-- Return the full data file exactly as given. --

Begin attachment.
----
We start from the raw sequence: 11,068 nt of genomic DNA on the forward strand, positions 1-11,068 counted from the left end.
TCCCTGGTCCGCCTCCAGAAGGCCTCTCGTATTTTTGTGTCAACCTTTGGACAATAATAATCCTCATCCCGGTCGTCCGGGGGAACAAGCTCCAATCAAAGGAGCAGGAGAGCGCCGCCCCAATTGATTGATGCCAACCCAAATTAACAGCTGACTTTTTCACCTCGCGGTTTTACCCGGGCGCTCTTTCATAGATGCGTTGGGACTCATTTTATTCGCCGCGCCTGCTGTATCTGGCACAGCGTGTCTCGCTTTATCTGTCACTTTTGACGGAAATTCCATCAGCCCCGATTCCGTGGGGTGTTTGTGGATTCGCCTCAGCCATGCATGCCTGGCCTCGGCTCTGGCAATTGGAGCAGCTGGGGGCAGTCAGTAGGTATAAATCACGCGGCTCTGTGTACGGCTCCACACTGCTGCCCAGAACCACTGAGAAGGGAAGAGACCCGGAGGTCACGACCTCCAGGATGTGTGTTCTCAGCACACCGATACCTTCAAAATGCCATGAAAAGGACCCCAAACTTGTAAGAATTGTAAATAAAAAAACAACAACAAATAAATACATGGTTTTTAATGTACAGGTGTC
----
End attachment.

We start from the raw sequence: 11,068 nt of genomic DNA on the forward strand, positions 1-11,068 counted from the left end.
TCCCTGGTCCGCCTCCAGAAGGCCTCTCGTATTTTTGTGTCAACCTTTGGACAATAATAATCCTCATCCCGGTCGTCCGGGGGAACAAGCTCCAATCAAAGGAGCAGGAGAGCGCCGCCCCAATTGATTGATGCCAACCCAAATTAACAGCTGACTTTTTCACCTCGCGGTTTTACCCGGGCGCTCTTTCATAGATGCGTTGGGACTCATTTTATTCGCCGCGCCTGCTGTATCTGGCACAGCGTGTCTCGCTTTATCTGTCACTTTTGACGGAAATTCCATCAGCCCCGATTCCGTGGGGTGTTTGTGGATTCGCCTCAGCCATGCATGCCTGGCCTCGGCTCTGGCAATTGGAGCAGCTGGGGGCAGTCAGTAGGTATAAATCACGCGGCTCTGTGTACGGCTCCACACTGCTGCCCAGAACCACTGAGAAGGGAAGAGACCCGGAGGTCACGACCTCCAGGATGTGTGTTCTCAGCACACCGATACCTTCAAAATGCCATGAAAAGGACCCCAAACTTGTAAGAATTGTAAATAAAAAAACAACAACAAATAAATACATGGTTTTTAATGTACAGGTGTC